My favored polysaccharide is inulin, derived from red beets—an insight gleaned during extensive kombucha production. I observed that red beet-infused kombucha exhibited elevated carbonation levels, attributable to the vegetable’s abundant prebiotic content. While inulin is plentiful in nature, another noteworthy source is the Jerusalem artichoke. The practice of extracting polysaccharides from vegetables and plants reduces reliance on purchased carbohydrates, instead encouraging their cultivation with crops. This approach, known as companion planting, has demonstrated boosted yields—particularly when implemented with red beets—according to research.

Temperature Matters: Quick Tips on Water Temperature

As meticulous as we are about ingredients and brewing time, the temperature of the water is often an underestimated factor in brewing compost tea. The water temperature plays a two-fold role: influencing microbial activity and dictating the dissolved oxygen content.

Why 68-75°F?

Target a temperature range of 68-75 degrees Fahrenheit. This range creates an ideal ecosystem for aerobic microbes, which are essential for a balanced soil biome.

Oxygen Content

Temperature has an inverse relationship with dissolved oxygen levels. Warmer water holds less oxygen, whereas colder water can retain more. Considering that our goal is to foster aerobic microbial life, maintaining oxygen levels is crucial. Oxygen is vital for microbial nutrient uptake and overall vitality.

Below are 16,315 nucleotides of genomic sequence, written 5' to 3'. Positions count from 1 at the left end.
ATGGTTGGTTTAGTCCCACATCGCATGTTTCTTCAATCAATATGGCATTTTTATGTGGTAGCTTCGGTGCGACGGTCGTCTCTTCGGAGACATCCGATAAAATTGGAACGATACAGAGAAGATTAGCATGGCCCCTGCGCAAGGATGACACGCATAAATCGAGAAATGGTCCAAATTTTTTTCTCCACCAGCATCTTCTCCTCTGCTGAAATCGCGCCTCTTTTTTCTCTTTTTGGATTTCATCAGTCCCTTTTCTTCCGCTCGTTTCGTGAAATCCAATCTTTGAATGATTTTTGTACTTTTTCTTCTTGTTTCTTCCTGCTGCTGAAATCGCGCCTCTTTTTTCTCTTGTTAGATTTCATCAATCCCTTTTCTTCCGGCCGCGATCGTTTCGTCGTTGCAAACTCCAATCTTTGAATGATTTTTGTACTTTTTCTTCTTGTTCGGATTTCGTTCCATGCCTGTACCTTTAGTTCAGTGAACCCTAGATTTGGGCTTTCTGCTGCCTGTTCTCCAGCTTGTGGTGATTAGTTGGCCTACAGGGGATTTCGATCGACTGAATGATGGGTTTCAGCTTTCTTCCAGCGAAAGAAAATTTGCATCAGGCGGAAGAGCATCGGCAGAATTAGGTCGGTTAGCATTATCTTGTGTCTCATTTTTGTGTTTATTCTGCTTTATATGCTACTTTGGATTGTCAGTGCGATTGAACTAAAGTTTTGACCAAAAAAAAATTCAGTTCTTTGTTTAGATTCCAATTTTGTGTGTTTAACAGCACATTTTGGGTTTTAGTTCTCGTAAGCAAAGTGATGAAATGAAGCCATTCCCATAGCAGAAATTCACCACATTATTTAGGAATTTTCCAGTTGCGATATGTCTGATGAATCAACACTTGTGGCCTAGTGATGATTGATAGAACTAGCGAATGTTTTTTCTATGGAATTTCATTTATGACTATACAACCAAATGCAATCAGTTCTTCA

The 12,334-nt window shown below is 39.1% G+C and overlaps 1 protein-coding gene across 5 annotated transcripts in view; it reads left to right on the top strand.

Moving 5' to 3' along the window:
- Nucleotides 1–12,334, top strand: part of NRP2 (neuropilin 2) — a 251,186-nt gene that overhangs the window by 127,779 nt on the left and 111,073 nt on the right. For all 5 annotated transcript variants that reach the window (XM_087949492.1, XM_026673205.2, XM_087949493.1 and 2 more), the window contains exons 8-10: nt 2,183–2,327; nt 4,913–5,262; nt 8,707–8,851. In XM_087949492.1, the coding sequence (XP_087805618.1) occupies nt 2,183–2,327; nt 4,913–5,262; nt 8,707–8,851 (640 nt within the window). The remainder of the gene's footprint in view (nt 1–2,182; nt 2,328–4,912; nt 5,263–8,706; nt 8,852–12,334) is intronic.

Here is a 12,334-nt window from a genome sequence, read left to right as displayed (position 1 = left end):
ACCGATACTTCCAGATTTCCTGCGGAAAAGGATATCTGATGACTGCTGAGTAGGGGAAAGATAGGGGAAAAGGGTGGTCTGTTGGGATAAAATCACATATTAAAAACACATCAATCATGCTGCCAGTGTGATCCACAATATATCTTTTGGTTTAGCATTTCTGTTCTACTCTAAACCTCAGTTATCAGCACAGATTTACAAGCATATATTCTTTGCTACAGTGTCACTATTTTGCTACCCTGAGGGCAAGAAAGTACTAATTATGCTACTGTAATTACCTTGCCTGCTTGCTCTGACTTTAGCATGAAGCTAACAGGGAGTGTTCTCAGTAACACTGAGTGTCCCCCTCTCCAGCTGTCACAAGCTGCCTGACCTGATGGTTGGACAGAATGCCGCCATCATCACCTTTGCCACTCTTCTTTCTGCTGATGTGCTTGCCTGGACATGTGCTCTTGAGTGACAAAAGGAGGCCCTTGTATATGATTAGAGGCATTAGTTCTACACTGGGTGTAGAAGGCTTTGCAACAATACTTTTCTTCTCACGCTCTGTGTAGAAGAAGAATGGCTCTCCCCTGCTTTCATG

In the realm of soil fertility, compost teas stand out as a blend of art and science. The key to mastery lies in tailoring your brew to your soil’s unique biology. Utilize a microscope for accurate diagnosis and focus on feeding the soil, not just the plants. Temperature also plays a crucial role in microbial activity, so don’t overlook it. Compost teas are more than a gardening technique; they’re a commitment to nurturing an ecosystem right under your feet. This approach brings tangible rewards in plant yield and health.

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6 thoughts on “Mastering Compost Teas

  1. Foster says:

    Nicely written recipe for a simple compost tea. Feeding the soil as well as the plants. But.. What’s in your fermenter? 😀 Following your (Luna) posts here, It’s a nice addition to the GPS site.

  2. Greenpoint Seeds says:

    Absolutely! Here’s a scaled down version of Luna Whitcomb’s 50-gallon compost tea recipe for a 5-gallon brew:

    **Step 1: The Stuff You Gotta Mix First**
    Add these before anything else:

    – Oat flour: 1/4 cup
    – Red beets (blended and strained): 1/2 lb
    – Soy amino acids (amino): 1/10 cup
    – Gypsum: 1/4 cup

    **Step 2: Bring in the Good Bugs**
    Now add your inoculants:

    – Earthworm castings: 1/5 gallon
    – Insect frass: 1/5 cup

    **Step 3: Let It Do Its Thing**
    Let this brew for 36 hours.

    **Step 4: The Final Touch**
    Once it’s done, add the following:

    – Aloe vera (blended and strained): 1/2 lb

    Remember, every ingredient plays a crucial role in enhancing soil biology. To get the most out of your compost tea, make sure to maintain a water temperature range of 68-75 degrees Fahrenheit, as this range creates an ideal ecosystem for aerobic microbes.

    For more details and tips on brewing compost tea, feel free to check Luna Whitcomb’s full guide on our blog: [Mastering Compost Teas](